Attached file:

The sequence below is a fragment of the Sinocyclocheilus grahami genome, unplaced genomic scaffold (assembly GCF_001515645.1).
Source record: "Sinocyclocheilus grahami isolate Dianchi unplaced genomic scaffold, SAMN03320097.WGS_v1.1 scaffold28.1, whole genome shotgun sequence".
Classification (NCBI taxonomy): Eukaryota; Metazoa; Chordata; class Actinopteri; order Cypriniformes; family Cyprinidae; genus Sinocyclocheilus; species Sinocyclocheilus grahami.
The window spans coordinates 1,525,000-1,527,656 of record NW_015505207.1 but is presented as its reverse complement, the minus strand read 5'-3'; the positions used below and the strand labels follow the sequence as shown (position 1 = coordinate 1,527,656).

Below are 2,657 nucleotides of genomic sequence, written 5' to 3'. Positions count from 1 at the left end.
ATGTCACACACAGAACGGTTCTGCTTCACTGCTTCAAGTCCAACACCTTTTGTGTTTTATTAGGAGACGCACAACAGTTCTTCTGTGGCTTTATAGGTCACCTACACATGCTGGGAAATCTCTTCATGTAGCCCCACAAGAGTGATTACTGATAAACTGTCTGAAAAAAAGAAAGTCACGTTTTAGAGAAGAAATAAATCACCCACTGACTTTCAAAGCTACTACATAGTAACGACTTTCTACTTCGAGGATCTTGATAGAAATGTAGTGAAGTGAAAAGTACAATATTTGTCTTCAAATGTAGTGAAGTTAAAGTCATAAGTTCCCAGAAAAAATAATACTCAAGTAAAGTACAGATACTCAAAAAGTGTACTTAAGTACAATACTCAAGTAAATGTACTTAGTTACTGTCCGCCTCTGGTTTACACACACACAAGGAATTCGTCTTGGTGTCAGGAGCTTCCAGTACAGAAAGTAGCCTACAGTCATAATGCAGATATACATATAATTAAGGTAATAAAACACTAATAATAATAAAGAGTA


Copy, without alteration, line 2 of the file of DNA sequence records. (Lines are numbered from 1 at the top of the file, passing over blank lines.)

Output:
Source record: "Sinocyclocheilus grahami isolate Dianchi unplaced genomic scaffold, SAMN03320097.WGS_v1.1 scaffold28.1, whole genome shotgun sequence".